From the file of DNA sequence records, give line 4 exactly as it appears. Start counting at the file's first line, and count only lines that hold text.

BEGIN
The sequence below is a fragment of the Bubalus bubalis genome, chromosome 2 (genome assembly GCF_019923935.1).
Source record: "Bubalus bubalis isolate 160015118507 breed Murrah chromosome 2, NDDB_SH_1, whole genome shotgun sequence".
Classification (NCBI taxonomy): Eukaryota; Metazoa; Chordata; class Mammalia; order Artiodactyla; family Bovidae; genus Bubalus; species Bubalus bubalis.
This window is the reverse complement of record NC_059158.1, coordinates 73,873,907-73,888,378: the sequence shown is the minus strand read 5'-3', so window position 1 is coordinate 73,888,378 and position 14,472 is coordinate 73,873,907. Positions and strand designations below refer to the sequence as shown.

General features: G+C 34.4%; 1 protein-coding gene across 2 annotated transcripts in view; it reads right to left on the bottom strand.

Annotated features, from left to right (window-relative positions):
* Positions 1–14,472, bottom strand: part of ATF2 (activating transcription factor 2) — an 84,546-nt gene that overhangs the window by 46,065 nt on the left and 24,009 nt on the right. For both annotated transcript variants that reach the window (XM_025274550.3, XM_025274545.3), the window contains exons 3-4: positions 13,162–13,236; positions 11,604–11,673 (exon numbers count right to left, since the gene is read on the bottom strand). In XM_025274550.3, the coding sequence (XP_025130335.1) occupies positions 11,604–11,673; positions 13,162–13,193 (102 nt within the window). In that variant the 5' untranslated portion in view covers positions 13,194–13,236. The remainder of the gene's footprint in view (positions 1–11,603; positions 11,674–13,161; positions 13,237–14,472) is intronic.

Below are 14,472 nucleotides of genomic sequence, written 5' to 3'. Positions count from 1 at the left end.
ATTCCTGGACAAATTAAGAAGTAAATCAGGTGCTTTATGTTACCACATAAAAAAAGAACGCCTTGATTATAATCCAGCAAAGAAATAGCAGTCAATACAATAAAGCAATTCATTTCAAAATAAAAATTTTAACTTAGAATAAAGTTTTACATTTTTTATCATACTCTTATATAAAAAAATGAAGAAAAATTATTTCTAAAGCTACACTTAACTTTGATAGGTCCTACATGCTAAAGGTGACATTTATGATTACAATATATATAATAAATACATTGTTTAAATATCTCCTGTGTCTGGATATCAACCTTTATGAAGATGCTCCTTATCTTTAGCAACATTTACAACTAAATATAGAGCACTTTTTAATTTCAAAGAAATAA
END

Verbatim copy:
This window is the reverse complement of record NC_059158.1, coordinates 73,873,907-73,888,378: the sequence shown is the minus strand read 5'-3', so window position 1 is coordinate 73,888,378 and position 14,472 is coordinate 73,873,907. Positions and strand designations below refer to the sequence as shown.